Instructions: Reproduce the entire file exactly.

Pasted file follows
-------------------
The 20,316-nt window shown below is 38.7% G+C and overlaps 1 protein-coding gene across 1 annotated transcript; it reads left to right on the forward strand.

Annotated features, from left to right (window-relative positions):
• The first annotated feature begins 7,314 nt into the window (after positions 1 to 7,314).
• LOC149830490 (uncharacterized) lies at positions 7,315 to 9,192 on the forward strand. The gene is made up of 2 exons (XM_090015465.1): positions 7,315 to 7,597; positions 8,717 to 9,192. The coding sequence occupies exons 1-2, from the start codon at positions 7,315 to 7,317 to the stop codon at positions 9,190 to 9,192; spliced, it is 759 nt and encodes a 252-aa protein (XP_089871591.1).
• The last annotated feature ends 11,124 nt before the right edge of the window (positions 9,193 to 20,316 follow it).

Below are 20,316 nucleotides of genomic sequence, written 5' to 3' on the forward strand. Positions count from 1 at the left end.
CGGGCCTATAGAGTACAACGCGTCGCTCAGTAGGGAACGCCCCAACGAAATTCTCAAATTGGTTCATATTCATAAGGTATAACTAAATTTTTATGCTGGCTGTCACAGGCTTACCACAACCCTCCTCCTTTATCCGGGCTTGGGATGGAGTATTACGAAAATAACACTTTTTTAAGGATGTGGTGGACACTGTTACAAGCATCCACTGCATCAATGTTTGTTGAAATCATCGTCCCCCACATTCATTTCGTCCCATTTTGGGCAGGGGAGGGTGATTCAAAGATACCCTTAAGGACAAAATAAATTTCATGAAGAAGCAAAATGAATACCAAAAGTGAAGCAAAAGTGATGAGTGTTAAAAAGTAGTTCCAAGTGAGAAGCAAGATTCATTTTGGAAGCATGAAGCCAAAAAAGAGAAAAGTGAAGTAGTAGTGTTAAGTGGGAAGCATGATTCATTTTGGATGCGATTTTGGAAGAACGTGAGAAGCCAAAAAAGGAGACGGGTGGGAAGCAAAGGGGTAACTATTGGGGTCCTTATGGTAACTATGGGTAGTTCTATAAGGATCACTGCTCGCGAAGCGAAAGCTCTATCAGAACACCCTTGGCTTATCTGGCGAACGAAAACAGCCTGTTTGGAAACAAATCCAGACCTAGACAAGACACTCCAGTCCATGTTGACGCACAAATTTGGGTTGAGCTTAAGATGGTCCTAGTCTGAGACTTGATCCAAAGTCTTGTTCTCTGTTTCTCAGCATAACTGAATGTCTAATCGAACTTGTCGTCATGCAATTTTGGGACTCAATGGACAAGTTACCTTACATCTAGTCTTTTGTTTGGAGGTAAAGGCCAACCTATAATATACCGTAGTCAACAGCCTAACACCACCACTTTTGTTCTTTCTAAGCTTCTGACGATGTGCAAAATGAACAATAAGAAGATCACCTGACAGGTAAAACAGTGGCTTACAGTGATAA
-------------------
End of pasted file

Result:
The 20,316-nt window shown below is 38.7% G+C and overlaps 1 protein-coding gene across 1 annotated transcript; it reads left to right on the forward strand.

Annotated features, from left to right (window-relative positions):
• The first annotated feature begins 7,314 nt into the window (after positions 1 to 7,314).
• LOC149830490 (uncharacterized) lies at positions 7,315 to 9,192 on the forward strand. The gene is made up of 2 exons (XM_090015465.1): positions 7,315 to 7,597; positions 8,717 to 9,192. The coding sequence occupies exons 1-2, from the start codon at positions 7,315 to 7,317 to the stop codon at positions 9,190 to 9,192; spliced, it is 759 nt and encodes a 252-aa protein (XP_089871591.1).
• The last annotated feature ends 11,124 nt before the right edge of the window (positions 9,193 to 20,316 follow it).

Below are 20,316 nucleotides of genomic sequence, written 5' to 3' on the forward strand. Positions count from 1 at the left end.
CGGGCCTATAGAGTACAACGCGTCGCTCAGTAGGGAACGCCCCAACGAAATTCTCAAATTGGTTCATATTCATAAGGTATAACTAAATTTTTATGCTGGCTGTCACAGGCTTACCACAACCCTCCTCCTTTATCCGGGCTTGGGATGGAGTATTACGAAAATAACACTTTTTTAAGGATGTGGTGGACACTGTTACAAGCATCCACTGCATCAATGTTTGTTGAAATCATCGTCCCCCACATTCATTTCGTCCCATTTTGGGCAGGGGAGGGTGATTCAAAGATACCCTTAAGGACAAAATAAATTTCATGAAGAAGCAAAATGAATACCAAAAGTGAAGCAAAAGTGATGAGTGTTAAAAAGTAGTTCCAAGTGAGAAGCAAGATTCATTTTGGAAGCATGAAGCCAAAAAAGAGAAAAGTGAAGTAGTAGTGTTAAGTGGGAAGCATGATTCATTTTGGATGCGATTTTGGAAGAACGTGAGAAGCCAAAAAAGGAGACGGGTGGGAAGCAAAGGGGTAACTATTGGGGTCCTTATGGTAACTATGGGTAGTTCTATAAGGATCACTGCTCGCGAAGCGAAAGCTCTATCAGAACACCCTTGGCTTATCTGGCGAACGAAAACAGCCTGTTTGGAAACAAATCCAGACCTAGACAAGACACTCCAGTCCATGTTGACGCACAAATTTGGGTTGAGCTTAAGATGGTCCTAGTCTGAGACTTGATCCAAAGTCTTGTTCTCTGTTTCTCAGCATAACTGAATGTCTAATCGAACTTGTCGTCATGCAATTTTGGGACTCAATGGACAAGTTACCTTACATCTAGTCTTTTGTTTGGAGGTAAAGGCCAACCTATAATATACCGTAGTCAACAGCCTAACACCACCACTTTTGTTCTTTCTAAGCTTCTGACGATGTGCAAAATGAACAATAAGAAGATCACCTGACAGGTAAAACAGTGGCTTACAGTGATAA